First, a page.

In 1997 the opening credits were altered to give top writing credit to Albert Maltz. Maltz had written the initial screenplay when the project was at R.K.O. Maltz's credit did not appear on prior prints because he was one of the "Hollywood Ten" who was blacklisted.
Production of this film had already started when 20th Century Fox chief Darryl F. Zanuck decided that this was to be the first film shot in CinemaScope (2.55:1 aspect ratio). Thereafter shooting continued in both the new format and "Academy ratio" (1.37:1 , non-wide-screen) for use in theaters not yet using wide-screen projection. Each time a shot was completed for the scope version, the actors had to do another take for the "flat" version. The most jarring differences are the performances of Richard Burton (Marcellus) and Jay Robinson (Caligula) that are actually improved in the 'Flat' version. There has also been a 'pan & scan' version on video that is not to be confused with the 'Flat' version. The Fox Movie Channel will sometimes air the 'Flat' version; this was the version that was broadcast on TV during the 60's and 70's before the advent of home video. For many years,the "standard" screen version was the one usually shown on TV; therefore, no loss of image by "cropping" the picture's sides resulted such as in "pan and scan" conversions from scope prints. Other films also captured in both aspect rations included Seven Brides for Seven Brothers (1954), Sign of the Pagan (1954) and The Black Shield of Falworth (1954).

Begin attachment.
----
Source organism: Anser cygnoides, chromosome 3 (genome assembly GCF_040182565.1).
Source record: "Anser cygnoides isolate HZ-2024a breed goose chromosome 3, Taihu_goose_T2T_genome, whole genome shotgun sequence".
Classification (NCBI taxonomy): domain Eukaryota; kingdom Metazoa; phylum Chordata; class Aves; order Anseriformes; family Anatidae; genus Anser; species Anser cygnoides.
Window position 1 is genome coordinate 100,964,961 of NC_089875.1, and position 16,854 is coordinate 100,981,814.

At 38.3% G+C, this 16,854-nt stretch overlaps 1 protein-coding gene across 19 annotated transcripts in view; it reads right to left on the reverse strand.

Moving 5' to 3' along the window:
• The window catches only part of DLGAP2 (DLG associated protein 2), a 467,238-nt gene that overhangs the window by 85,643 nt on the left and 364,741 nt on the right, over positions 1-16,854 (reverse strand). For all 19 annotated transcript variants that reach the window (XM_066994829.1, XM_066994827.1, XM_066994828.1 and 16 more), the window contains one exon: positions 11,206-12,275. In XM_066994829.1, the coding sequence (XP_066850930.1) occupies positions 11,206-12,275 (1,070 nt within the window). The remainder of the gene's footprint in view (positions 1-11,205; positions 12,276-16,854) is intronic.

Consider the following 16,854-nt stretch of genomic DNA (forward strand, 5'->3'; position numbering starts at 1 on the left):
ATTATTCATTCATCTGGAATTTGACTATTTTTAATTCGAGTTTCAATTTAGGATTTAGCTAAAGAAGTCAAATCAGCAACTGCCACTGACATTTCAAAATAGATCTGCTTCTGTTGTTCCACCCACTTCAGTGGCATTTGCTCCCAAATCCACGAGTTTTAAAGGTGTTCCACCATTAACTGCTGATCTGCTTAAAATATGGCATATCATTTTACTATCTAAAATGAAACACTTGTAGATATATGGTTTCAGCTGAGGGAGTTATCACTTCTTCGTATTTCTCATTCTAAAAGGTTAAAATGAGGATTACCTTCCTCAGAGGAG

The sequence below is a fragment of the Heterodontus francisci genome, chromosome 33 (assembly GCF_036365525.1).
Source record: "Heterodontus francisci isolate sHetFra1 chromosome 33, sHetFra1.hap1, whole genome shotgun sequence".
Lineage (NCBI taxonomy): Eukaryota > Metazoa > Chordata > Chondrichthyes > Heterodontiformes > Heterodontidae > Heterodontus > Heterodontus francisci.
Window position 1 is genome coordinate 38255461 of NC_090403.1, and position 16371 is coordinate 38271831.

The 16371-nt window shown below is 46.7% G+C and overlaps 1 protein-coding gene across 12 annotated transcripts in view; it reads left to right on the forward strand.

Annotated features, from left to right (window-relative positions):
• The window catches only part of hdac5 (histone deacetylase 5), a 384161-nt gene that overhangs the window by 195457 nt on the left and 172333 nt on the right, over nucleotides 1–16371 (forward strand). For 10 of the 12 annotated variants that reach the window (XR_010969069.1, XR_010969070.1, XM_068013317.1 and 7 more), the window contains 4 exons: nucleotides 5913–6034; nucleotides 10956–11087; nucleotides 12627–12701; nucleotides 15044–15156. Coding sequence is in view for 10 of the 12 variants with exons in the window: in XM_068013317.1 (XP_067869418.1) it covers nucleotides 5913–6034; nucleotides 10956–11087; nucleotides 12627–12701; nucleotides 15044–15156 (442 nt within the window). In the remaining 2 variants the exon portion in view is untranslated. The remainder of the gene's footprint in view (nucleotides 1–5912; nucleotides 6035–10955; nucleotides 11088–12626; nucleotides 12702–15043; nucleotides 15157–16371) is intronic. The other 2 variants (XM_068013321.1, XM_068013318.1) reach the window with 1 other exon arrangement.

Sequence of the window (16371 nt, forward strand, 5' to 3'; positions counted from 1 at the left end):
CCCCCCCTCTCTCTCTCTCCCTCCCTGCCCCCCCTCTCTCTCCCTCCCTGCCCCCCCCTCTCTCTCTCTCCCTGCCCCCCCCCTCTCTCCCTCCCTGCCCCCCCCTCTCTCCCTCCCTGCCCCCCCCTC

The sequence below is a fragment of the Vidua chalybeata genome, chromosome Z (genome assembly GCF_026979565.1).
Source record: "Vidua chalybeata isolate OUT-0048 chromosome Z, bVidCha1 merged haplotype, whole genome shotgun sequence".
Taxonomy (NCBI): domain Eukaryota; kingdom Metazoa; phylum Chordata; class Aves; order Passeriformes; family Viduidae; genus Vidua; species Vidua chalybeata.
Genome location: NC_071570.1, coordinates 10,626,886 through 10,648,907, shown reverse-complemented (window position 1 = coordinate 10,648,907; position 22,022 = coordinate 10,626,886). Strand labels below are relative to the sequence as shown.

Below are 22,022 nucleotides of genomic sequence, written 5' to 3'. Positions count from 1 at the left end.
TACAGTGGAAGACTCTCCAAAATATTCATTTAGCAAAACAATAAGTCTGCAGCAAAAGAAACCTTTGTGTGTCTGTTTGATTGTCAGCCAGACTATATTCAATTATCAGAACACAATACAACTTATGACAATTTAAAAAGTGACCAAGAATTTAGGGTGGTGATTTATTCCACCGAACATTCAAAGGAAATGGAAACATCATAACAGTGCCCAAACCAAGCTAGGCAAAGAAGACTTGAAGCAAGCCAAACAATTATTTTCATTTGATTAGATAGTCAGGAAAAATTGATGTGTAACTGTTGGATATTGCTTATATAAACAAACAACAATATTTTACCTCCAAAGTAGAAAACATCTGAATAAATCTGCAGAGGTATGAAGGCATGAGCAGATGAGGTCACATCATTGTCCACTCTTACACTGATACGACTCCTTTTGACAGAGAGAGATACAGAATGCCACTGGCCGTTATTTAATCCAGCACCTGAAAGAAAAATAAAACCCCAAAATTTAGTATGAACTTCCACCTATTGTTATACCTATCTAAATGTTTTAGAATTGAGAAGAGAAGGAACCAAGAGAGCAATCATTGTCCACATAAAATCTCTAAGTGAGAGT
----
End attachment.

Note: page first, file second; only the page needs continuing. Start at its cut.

When "The Robe" was given its UK television network premiere on Good Friday, March 28, 1975, the version used was the non-anamorphic standard screen version. All subsequent transmissions over the years since then have been of the CinemaScope version.
In the two versions of the film, different takes of Richard Burton's off-screen narration are used. In the widescreen version, he delivers the last line of the narration (referring to Caligula) as "He probably will not be pleased to see me", and in the other, "standard" version, he delivers it as "He probably will not be pleased to see ME".
The widescreen version carries the credit "Twentieth Century-Fox presents A Cinemascope Production" before the title actually appears onscreen. The "flat" version, sometimes now shown on American Movie Classics, simply says "Twentieth Century-Fox presents 'The Robe'".